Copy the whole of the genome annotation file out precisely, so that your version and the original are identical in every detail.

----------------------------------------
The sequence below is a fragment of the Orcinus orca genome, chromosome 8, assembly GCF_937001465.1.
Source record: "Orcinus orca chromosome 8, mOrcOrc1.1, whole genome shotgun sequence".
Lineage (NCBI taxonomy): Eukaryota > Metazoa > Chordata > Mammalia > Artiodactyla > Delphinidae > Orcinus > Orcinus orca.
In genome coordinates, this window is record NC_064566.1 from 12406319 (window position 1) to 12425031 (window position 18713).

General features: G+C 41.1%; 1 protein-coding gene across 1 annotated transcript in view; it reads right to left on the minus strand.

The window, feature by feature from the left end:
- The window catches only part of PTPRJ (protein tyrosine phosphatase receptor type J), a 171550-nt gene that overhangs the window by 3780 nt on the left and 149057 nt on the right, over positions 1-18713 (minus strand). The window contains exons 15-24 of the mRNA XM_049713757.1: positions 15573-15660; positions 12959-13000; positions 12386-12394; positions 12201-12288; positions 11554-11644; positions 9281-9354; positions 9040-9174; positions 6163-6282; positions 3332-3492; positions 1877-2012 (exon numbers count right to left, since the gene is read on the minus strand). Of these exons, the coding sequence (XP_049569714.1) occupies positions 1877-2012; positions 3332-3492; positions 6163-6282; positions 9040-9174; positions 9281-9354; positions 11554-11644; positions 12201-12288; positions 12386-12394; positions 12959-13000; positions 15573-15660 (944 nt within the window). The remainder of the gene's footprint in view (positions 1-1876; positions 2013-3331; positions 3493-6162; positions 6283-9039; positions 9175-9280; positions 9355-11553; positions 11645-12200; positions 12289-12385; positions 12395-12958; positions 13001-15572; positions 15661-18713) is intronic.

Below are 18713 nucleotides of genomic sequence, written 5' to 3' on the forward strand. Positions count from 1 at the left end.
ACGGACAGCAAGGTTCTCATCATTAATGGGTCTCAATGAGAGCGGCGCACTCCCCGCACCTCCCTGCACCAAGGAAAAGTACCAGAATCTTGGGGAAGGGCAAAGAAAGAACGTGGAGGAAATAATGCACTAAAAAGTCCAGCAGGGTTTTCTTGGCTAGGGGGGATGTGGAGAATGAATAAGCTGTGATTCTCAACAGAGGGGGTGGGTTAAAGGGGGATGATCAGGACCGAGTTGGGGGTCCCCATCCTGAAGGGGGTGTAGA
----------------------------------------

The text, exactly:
The sequence below is a fragment of the Orcinus orca genome, chromosome 8, assembly GCF_937001465.1.
Source record: "Orcinus orca chromosome 8, mOrcOrc1.1, whole genome shotgun sequence".
Lineage (NCBI taxonomy): Eukaryota > Metazoa > Chordata > Mammalia > Artiodactyla > Delphinidae > Orcinus > Orcinus orca.
In genome coordinates, this window is record NC_064566.1 from 12406319 (window position 1) to 12425031 (window position 18713).

General features: G+C 41.1%; 1 protein-coding gene across 1 annotated transcript in view; it reads right to left on the minus strand.

The window, feature by feature from the left end:
- The window catches only part of PTPRJ (protein tyrosine phosphatase receptor type J), a 171550-nt gene that overhangs the window by 3780 nt on the left and 149057 nt on the right, over positions 1-18713 (minus strand). The window contains exons 15-24 of the mRNA XM_049713757.1: positions 15573-15660; positions 12959-13000; positions 12386-12394; positions 12201-12288; positions 11554-11644; positions 9281-9354; positions 9040-9174; positions 6163-6282; positions 3332-3492; positions 1877-2012 (exon numbers count right to left, since the gene is read on the minus strand). Of these exons, the coding sequence (XP_049569714.1) occupies positions 1877-2012; positions 3332-3492; positions 6163-6282; positions 9040-9174; positions 9281-9354; positions 11554-11644; positions 12201-12288; positions 12386-12394; positions 12959-13000; positions 15573-15660 (944 nt within the window). The remainder of the gene's footprint in view (positions 1-1876; positions 2013-3331; positions 3493-6162; positions 6283-9039; positions 9175-9280; positions 9355-11553; positions 11645-12200; positions 12289-12385; positions 12395-12958; positions 13001-15572; positions 15661-18713) is intronic.

Below are 18713 nucleotides of genomic sequence, written 5' to 3' on the forward strand. Positions count from 1 at the left end.
ACGGACAGCAAGGTTCTCATCATTAATGGGTCTCAATGAGAGCGGCGCACTCCCCGCACCTCCCTGCACCAAGGAAAAGTACCAGAATCTTGGGGAAGGGCAAAGAAAGAACGTGGAGGAAATAATGCACTAAAAAGTCCAGCAGGGTTTTCTTGGCTAGGGGGGATGTGGAGAATGAATAAGCTGTGATTCTCAACAGAGGGGGTGGGTTAAAGGGGGATGATCAGGACCGAGTTGGGGGTCCCCATCCTGAAGGGGGTGTAGA